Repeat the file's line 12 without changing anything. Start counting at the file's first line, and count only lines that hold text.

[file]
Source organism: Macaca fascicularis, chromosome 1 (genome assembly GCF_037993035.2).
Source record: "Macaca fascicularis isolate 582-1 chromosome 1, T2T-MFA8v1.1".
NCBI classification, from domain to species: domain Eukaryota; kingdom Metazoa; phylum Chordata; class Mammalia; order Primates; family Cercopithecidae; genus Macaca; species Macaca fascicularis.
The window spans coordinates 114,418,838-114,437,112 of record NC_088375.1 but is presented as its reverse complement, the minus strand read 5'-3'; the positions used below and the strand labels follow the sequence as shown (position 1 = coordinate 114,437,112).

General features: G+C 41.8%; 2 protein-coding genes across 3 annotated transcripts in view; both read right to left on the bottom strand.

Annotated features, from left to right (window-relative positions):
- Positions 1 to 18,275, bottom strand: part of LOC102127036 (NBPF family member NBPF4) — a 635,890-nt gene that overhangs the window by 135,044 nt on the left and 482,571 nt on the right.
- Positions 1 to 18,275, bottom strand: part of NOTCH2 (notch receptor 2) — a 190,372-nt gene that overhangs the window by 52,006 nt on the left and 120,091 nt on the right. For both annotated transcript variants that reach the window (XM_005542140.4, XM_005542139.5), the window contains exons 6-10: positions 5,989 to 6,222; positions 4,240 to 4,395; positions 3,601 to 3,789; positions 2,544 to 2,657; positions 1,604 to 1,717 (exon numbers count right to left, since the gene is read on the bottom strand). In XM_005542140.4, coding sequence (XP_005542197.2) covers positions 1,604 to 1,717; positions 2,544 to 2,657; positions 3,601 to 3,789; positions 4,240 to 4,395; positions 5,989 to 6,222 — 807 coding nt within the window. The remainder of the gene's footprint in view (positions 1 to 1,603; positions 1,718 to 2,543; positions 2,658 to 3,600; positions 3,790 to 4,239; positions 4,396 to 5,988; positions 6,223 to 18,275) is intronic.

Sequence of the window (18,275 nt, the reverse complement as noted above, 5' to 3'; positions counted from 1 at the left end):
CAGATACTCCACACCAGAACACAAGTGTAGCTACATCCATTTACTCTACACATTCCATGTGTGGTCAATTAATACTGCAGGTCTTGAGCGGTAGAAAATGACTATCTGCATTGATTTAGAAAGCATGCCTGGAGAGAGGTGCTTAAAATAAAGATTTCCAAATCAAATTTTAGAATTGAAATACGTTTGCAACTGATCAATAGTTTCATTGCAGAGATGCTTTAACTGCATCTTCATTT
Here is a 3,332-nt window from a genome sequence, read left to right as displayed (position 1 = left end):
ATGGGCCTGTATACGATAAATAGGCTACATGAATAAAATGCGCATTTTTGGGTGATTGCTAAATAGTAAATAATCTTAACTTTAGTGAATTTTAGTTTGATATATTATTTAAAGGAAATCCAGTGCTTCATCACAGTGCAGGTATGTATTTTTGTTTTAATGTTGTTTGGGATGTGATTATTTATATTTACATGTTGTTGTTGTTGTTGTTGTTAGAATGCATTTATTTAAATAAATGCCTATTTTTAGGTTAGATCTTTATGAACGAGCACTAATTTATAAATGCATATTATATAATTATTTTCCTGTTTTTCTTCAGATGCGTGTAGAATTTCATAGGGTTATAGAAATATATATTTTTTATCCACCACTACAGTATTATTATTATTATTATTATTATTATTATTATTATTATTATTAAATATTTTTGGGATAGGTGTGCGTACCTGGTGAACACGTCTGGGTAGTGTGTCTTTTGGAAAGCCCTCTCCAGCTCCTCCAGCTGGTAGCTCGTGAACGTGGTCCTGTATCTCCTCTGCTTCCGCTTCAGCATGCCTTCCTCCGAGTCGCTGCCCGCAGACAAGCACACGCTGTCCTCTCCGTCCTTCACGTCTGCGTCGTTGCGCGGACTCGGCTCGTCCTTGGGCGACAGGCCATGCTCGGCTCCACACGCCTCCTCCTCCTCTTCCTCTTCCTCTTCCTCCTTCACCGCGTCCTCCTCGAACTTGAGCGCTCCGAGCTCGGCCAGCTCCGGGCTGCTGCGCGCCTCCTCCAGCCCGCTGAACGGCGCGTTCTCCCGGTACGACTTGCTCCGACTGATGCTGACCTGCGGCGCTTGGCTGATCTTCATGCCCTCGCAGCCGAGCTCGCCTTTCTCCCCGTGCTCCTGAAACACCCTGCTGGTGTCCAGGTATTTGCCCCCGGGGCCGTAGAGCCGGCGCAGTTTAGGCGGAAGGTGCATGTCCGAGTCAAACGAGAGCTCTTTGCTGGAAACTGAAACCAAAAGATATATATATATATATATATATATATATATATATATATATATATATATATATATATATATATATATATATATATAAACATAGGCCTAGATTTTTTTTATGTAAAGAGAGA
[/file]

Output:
ATGGGCCTGTATACGATAAATAGGCTACATGAATAAAATGCGCATTTTTGGGTGATTGCTAAATAGTAAATAATCTTAACTTTAGTGAATTTTAGTTTGATATATTATTTAAAGGAAATCCAGTGCTTCATCACAGTGCAGGTATGTATTTTTGTTTTAATGTTGTTTGGGATGTGATTATTTATATTTACATGTTGTTGTTGTTGTTGTTGTTAGAATGCATTTATTTAAATAAATGCCTATTTTTAGGTTAGATCTTTATGAACGAGCACTAATTTATAAATGCATATTATATAATTATTTTCCTGTTTTTCTTCAGATGCGTGTAGAATTTCATAGGGTTATAGAAATATATATTTTTTATCCACCACTACAGTATTATTATTATTATTATTATTATTATTATTATTATTATTATTAAATATTTTTGGGATAGGTGTGCGTACCTGGTGAACACGTCTGGGTAGTGTGTCTTTTGGAAAGCCCTCTCCAGCTCCTCCAGCTGGTAGCTCGTGAACGTGGTCCTGTATCTCCTCTGCTTCCGCTTCAGCATGCCTTCCTCCGAGTCGCTGCCCGCAGACAAGCACACGCTGTCCTCTCCGTCCTTCACGTCTGCGTCGTTGCGCGGACTCGGCTCGTCCTTGGGCGACAGGCCATGCTCGGCTCCACACGCCTCCTCCTCCTCTTCCTCTTCCTCTTCCTCCTTCACCGCGTCCTCCTCGAACTTGAGCGCTCCGAGCTCGGCCAGCTCCGGGCTGCTGCGCGCCTCCTCCAGCCCGCTGAACGGCGCGTTCTCCCGGTACGACTTGCTCCGACTGATGCTGACCTGCGGCGCTTGGCTGATCTTCATGCCCTCGCAGCCGAGCTCGCCTTTCTCCCCGTGCTCCTGAAACACCCTGCTGGTGTCCAGGTATTTGCCCCCGGGGCCGTAGAGCCGGCGCAGTTTAGGCGGAAGGTGCATGTCCGAGTCAAACGAGAGCTCTTTGCTGGAAACTGAAACCAAAAGATATATATATATATATATATATATATATATATATATATATATATATATATATATATATATATATATATATATATAAACATAGGCCTAGATTTTTTTTATGTAAAGAGAGA